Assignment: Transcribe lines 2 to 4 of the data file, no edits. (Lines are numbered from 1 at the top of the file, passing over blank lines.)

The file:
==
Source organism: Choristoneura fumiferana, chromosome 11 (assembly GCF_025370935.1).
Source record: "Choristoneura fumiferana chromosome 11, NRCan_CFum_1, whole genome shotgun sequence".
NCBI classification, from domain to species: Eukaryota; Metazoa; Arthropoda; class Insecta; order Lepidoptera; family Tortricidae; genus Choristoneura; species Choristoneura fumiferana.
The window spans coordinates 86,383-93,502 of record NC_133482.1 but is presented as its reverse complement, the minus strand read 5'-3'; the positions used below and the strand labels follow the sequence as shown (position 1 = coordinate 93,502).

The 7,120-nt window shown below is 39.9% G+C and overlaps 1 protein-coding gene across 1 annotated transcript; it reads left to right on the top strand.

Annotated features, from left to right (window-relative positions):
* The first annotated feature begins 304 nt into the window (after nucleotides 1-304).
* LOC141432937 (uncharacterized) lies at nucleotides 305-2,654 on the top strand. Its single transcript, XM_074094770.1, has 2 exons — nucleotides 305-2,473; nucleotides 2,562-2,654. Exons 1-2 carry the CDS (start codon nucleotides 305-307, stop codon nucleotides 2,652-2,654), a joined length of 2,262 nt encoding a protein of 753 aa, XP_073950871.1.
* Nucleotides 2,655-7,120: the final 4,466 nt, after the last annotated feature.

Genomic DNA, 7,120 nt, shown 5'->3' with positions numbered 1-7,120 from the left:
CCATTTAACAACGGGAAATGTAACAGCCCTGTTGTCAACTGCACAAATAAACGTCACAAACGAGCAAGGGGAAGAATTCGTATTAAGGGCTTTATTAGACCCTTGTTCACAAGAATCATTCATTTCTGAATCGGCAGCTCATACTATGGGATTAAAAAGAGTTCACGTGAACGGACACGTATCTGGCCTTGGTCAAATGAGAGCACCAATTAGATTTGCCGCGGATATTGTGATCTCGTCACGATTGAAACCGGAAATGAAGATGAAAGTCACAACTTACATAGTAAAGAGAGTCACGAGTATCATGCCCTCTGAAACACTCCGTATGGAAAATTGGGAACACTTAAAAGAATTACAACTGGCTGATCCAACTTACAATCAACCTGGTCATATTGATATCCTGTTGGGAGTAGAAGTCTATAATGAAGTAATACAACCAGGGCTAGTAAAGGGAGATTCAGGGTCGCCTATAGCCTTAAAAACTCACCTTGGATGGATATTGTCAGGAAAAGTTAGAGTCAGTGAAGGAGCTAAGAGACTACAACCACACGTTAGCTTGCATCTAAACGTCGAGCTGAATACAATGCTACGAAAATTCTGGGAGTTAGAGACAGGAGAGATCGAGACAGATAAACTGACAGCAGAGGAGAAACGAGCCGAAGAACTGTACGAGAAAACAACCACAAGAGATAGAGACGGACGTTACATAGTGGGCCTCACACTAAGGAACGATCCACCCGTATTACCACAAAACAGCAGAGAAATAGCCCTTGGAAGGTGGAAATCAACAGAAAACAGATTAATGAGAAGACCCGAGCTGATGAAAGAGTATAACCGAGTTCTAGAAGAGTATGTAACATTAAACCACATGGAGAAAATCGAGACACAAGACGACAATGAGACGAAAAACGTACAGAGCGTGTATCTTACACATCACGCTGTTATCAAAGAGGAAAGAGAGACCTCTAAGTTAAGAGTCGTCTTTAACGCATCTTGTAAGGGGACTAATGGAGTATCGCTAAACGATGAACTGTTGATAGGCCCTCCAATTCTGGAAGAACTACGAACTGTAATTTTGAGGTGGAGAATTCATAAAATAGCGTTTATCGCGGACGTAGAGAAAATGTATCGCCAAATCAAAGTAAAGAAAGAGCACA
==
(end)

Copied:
Source record: "Choristoneura fumiferana chromosome 11, NRCan_CFum_1, whole genome shotgun sequence".
NCBI classification, from domain to species: Eukaryota; Metazoa; Arthropoda; class Insecta; order Lepidoptera; family Tortricidae; genus Choristoneura; species Choristoneura fumiferana.
The window spans coordinates 86,383-93,502 of record NC_133482.1 but is presented as its reverse complement, the minus strand read 5'-3'; the positions used below and the strand labels follow the sequence as shown (position 1 = coordinate 93,502).